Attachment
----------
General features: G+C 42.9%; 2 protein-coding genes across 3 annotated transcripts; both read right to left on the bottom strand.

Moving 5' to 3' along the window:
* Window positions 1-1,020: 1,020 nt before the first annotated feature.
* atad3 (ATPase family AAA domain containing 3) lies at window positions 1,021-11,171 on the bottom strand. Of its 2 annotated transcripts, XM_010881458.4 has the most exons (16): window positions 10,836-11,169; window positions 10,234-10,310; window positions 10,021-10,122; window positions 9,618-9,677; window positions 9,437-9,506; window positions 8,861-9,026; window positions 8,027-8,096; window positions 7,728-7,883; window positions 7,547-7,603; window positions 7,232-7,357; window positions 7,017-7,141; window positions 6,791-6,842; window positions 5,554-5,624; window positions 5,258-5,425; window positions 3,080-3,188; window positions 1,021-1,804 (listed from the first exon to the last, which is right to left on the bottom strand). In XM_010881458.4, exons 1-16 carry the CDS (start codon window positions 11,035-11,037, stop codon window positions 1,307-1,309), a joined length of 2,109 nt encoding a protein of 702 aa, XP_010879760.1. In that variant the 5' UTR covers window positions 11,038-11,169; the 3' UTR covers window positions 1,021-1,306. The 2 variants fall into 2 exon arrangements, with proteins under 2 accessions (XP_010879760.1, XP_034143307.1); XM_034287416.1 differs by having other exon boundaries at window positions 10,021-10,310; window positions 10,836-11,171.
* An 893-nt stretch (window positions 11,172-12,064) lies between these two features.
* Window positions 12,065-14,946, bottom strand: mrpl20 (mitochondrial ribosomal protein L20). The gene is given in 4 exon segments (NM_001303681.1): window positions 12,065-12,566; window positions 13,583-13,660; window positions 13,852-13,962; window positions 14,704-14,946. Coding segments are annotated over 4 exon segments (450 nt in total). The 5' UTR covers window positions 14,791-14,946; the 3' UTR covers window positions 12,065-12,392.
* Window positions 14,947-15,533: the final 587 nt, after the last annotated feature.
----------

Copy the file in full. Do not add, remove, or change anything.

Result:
General features: G+C 42.9%; 2 protein-coding genes across 3 annotated transcripts; both read right to left on the bottom strand.

Moving 5' to 3' along the window:
* Window positions 1-1,020: 1,020 nt before the first annotated feature.
* atad3 (ATPase family AAA domain containing 3) lies at window positions 1,021-11,171 on the bottom strand. Of its 2 annotated transcripts, XM_010881458.4 has the most exons (16): window positions 10,836-11,169; window positions 10,234-10,310; window positions 10,021-10,122; window positions 9,618-9,677; window positions 9,437-9,506; window positions 8,861-9,026; window positions 8,027-8,096; window positions 7,728-7,883; window positions 7,547-7,603; window positions 7,232-7,357; window positions 7,017-7,141; window positions 6,791-6,842; window positions 5,554-5,624; window positions 5,258-5,425; window positions 3,080-3,188; window positions 1,021-1,804 (listed from the first exon to the last, which is right to left on the bottom strand). In XM_010881458.4, exons 1-16 carry the CDS (start codon window positions 11,035-11,037, stop codon window positions 1,307-1,309), a joined length of 2,109 nt encoding a protein of 702 aa, XP_010879760.1. In that variant the 5' UTR covers window positions 11,038-11,169; the 3' UTR covers window positions 1,021-1,306. The 2 variants fall into 2 exon arrangements, with proteins under 2 accessions (XP_010879760.1, XP_034143307.1); XM_034287416.1 differs by having other exon boundaries at window positions 10,021-10,310; window positions 10,836-11,171.
* An 893-nt stretch (window positions 11,172-12,064) lies between these two features.
* Window positions 12,065-14,946, bottom strand: mrpl20 (mitochondrial ribosomal protein L20). The gene is given in 4 exon segments (NM_001303681.1): window positions 12,065-12,566; window positions 13,583-13,660; window positions 13,852-13,962; window positions 14,704-14,946. Coding segments are annotated over 4 exon segments (450 nt in total). The 5' UTR covers window positions 14,791-14,946; the 3' UTR covers window positions 12,065-12,392.
* Window positions 14,947-15,533: the final 587 nt, after the last annotated feature.